• Provide lots of opportunities for students to connect with each other in a meaningful and positive way. There are so many icebreaker games to choose from. One of the most popular games uses Skittles candy, but began long ago with toilet paper squares! I personally like to use pennies for this one. With students seated in a circle, pass the material of your choice (bingo markers, pennies, Skittles, etc.) around, inviting each student to “Take as many as you think you’ll need.” I also pass around a small paper cup for each student as the Skittles tend to melt in their warm little hands! After everyone has selected as many as they think they will need, explain that as we make our way around the circle, each one has to tell something about himself/herself to the group as they place a “marker” in the cup. 
There are so many ways for students to continue to get to know each other all through the year. They need as many opportunities as possible to collaborate and just talk as they make their way through the curricular standards, too. Talking is a very important way that humans like to interact with other humans!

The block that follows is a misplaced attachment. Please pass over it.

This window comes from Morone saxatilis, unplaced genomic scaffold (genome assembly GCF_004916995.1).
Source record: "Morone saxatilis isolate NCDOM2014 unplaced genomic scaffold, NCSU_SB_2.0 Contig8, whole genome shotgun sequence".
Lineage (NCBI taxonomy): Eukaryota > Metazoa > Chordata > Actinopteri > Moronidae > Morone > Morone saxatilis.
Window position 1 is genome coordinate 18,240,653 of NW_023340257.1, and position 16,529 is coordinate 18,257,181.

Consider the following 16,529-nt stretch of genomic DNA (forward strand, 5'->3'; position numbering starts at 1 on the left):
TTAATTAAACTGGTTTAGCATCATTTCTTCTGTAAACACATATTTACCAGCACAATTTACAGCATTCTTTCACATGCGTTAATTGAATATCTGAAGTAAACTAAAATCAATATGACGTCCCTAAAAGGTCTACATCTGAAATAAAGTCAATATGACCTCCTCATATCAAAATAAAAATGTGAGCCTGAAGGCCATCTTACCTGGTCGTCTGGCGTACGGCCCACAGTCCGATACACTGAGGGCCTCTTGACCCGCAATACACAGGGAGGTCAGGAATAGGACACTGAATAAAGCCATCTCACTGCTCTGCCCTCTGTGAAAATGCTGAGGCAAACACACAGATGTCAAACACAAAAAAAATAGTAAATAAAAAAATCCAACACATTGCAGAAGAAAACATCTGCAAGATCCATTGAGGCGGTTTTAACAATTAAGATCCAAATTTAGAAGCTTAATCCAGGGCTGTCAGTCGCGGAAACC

• Continue to invite parents in throughout the year. There are many ways for parents to get involved in your learning community. They can be “curriculum coaches”, manning a center activity or just helping individual kids practice handwriting, learn the times tables, or edit their writing pieces.  They can be CPA parents at home (Cut, Produce, Assemble), helping you to stay up to date with hands on materials and Interactive Notebook pages from behind the scenes. This volunteer opportunity is very popular with working parents who still want to be involved. 

Here is another freebie for you to start recruiting volunteers:

Even a frantically busy parent can find one opportunity during the school year to get involved, and your students will benefit so much from their visit!
Another popular volunteer opportunity in many classrooms is the “Mystery Reader”. By phone call or note, invite a parent in to read a favorite picture book to your class. It’s always an exciting and special surprise for the student who belongs to the Mystery Reader!